AL: So often in your poems I get the cinematic sense that different worlds are operating at the same time – dangerously close, but strangely distant. In “After the Fire,” for instance, a mother sleeps while next door a house collapses on a child. In “Heat” a couple comes together in an underground cave while a hitchhiker smokes up on the surface, and in “The Quarry” teenagers unknowingly dive into water contaminated by radioactive material. Have you trained your eye to notice such juxtapositions or does poetry call that out naturally?

DP: Time and experience have helped me to see these and I think poetry also calls juxtapositions out naturally. The power and thrill it was to give birth to my first child, for example, was beyond anything I had experienced, and yet, almost simultaneously I was filled with a dread I had never known, a dread around my own mortality and the fragility of my son’s life, of all life. Anything can go awry at any moment for any one of us. There’s a breathless magic to life that makes me weepy with gratitude for every moment, but also deeply affected by those whose lives are randomly cut short or full of hardship and suffering. The Syrian refugee crisis, for example, is devastating to watch unfold. I don’t know how else to cope with such juxtapositions other than to write about them, and in my own life, give what I can, however I can.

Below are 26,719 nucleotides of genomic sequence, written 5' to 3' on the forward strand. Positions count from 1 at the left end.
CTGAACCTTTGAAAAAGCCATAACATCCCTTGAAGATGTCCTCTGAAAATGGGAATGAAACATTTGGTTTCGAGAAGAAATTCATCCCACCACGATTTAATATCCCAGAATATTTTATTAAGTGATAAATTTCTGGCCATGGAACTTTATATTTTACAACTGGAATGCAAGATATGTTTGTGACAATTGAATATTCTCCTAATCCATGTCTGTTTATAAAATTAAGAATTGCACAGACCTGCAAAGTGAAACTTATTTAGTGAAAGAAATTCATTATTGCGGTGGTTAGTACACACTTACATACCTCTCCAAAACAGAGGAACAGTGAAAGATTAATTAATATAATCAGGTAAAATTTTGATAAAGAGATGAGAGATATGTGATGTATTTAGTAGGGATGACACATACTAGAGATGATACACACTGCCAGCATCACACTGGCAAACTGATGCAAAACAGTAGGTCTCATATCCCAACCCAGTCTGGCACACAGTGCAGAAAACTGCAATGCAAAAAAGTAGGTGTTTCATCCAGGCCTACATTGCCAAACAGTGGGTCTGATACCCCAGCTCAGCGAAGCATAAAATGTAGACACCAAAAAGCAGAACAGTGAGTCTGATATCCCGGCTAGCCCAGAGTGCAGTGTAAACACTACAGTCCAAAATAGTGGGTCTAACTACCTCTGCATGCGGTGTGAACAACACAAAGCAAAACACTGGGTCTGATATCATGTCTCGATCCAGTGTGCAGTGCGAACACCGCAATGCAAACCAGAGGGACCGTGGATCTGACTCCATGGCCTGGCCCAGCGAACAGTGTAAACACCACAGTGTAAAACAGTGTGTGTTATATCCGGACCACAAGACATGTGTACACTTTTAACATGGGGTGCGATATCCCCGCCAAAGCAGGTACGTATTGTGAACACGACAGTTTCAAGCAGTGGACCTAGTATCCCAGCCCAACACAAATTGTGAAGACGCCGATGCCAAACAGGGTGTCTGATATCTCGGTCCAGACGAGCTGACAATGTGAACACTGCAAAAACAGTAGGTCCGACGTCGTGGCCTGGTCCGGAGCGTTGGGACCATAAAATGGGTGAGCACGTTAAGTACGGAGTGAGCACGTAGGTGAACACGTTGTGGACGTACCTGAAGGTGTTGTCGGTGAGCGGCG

AL: You’ve written that you associated storytelling with the forbidden from an early age. Your book is full of intriguing, tempting things: watching green flames, stories that may or may not be true (for example, Russian astronauts who took guns into space to shoot bears in case they landed off course), bread from a homeless man, an ember of a campfire opening “its smoky eye,” a girl named Regina Castellano. Please tell me more about your connection with storytelling and the forbidden!

DP: As a child, I created whole worlds with stories, from ghost stories that landed me in hot water because they frightened my younger siblings to stories about gnomes that helped me relieve those same siblings of treasures like chocolate. I remember the timidity with which they approached blackberry bushes because that’s where I’d told them gnomes lived. What a stinker I was, and manipulative! Though the more positive spin is that I was precocious and imaginative. We had no television, no video games, and spent our days outdoors. We were warriors in those worlds, pirates, athletes, hostages, movie stars. It was exciting and powerful and exhausting. As I grew up, I saw how keenly the real world was full of imaginative possibilities in more vivid color than I thought possible and full of even worse mayhem. It was then I became more interested in telling true stories, but without exploiting real individuals or experiences.

DarlenePaganCoverAL: I want to thank you for introducing me to amazing words: razbluito, akathorasbhagarvakomala, hyggelig, and even savyiore, which made me laugh out loud. As you write in the poem “Razbluito,” some words are rich with memory, some have meanings that turn out to be just a matter of urban legend, and some are recited in case they startle a poem into being. Tell me about your relationship with words.